We’re first introduced to Jasmine (Cate Blanchett), an unpleasant socialite who’s fallen on hard times, as she talks the ear off a poor woman on a plane to San Francisco, her fellow passenger having made the mistake of interrupting a monologue she was having with herself. It’s a fitting introduction to Woody Allen’s claustrophobic new drama, which follows Jasmine to San Francisco, where she hopes to start afresh after her husband, Hal (Alec Baldwin), is exposed as a fraudster and adulterer.
An unrepentant snob with a haughty bearing and a wardrobe full of designer clothes, Jasmine finds herself at odds with her adopted sister, Ginger (Sally Hawkins), whom she plans to stay with until she is back on her feet. Jasmine had little time for Ginger when she was living high on the hog in Manhattan and finds herself appalled at Ginger’s working-class lifestyle and new boyfriend, Chili (Bobby Cannavale), a mechanic.
Still clinging to her old luxurious lifestyle and increasingly embracing delusion, Jasmine finds she is so cut off from the modern world that she needs basic computer classes before she can even think about her lofty ambitions to train as a designer.
The story flashes back and forth between Jasmine’s glamorous New York life of polo matches and Hamptons holidays and her later comeuppance in California. Along the way, Ginger and ex-boyfriend Augie (Andrew Dice Clay) make a rare visit to New York, where Jasmine suggests Hal can invest money for Ginger and Augie. The flashbacks find Jasmine in wilfully ignorant bliss, raising the question of whether she should have taken more of an interest in his staggering accumulation of wealth.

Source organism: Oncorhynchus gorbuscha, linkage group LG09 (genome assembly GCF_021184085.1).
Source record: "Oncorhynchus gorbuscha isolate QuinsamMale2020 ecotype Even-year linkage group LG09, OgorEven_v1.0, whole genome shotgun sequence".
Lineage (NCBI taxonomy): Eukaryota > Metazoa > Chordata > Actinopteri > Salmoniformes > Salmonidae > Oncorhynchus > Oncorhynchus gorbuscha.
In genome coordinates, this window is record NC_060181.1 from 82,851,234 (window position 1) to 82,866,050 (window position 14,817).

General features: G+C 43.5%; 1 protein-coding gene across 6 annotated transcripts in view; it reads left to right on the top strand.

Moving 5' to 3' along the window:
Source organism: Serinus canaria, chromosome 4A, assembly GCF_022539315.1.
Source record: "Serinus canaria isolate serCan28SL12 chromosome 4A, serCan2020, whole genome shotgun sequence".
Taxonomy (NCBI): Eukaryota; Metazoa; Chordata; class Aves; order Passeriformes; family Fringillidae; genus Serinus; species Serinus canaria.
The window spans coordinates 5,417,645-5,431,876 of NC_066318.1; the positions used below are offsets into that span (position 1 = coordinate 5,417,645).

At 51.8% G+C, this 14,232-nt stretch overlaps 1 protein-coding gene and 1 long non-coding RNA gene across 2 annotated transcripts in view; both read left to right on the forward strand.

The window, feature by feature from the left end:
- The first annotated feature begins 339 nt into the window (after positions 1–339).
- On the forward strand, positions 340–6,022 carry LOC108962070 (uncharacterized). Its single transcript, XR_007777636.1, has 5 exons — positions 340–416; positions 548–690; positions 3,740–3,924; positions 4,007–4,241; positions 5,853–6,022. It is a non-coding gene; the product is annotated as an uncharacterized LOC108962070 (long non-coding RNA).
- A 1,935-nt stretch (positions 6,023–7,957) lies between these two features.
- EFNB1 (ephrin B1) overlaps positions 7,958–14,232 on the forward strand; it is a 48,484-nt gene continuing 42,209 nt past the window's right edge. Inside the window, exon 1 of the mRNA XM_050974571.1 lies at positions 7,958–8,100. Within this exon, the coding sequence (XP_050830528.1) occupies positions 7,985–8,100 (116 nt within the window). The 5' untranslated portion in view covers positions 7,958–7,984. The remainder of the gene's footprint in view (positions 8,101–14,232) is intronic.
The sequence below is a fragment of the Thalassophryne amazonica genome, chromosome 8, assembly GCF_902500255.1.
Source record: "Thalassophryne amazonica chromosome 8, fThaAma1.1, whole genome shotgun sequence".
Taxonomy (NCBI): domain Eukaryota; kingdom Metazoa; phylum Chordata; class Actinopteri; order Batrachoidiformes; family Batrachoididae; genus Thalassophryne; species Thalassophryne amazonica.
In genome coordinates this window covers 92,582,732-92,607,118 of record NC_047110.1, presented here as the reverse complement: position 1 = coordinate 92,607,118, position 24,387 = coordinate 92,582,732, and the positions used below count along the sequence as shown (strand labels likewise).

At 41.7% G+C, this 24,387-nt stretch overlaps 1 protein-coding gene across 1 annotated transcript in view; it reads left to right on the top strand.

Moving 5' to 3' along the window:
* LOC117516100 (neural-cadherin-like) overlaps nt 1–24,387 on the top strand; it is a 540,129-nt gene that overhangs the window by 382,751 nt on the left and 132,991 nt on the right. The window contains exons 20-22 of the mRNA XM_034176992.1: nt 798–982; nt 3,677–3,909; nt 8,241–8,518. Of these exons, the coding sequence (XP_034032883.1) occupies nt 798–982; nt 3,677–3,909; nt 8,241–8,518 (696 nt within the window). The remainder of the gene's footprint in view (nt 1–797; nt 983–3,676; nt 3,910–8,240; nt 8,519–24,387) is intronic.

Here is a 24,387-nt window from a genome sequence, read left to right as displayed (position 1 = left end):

There are definite echoes of Blanchett’s tour de force performance in A Streetcar Named Desire here, with Chili a kind of hot-blooded Stanley to Jasmine’s pretentious Blanche Dubois figure. As in the Tennessee Williams classic, the arrival of a down-on-her-luck heroine strains the relationship of her reluctant hosts, and Hawkins is terrific as the long-suffering Ginger.
The performances make up for the shortcomings in a script which is surprisingly slight at times, lacking for something new to say about the Bernie Madoff-like figure of Hal and his downfall. Still, the prickly figure of Jasmine, a character who is by turns contemptible and pitiful, washing Xanax down with vodka as she endlessly recounts stories from better times, is perfectly realised, and Blanchett’s compelling work lights up one of Woody Allen’s darkest films.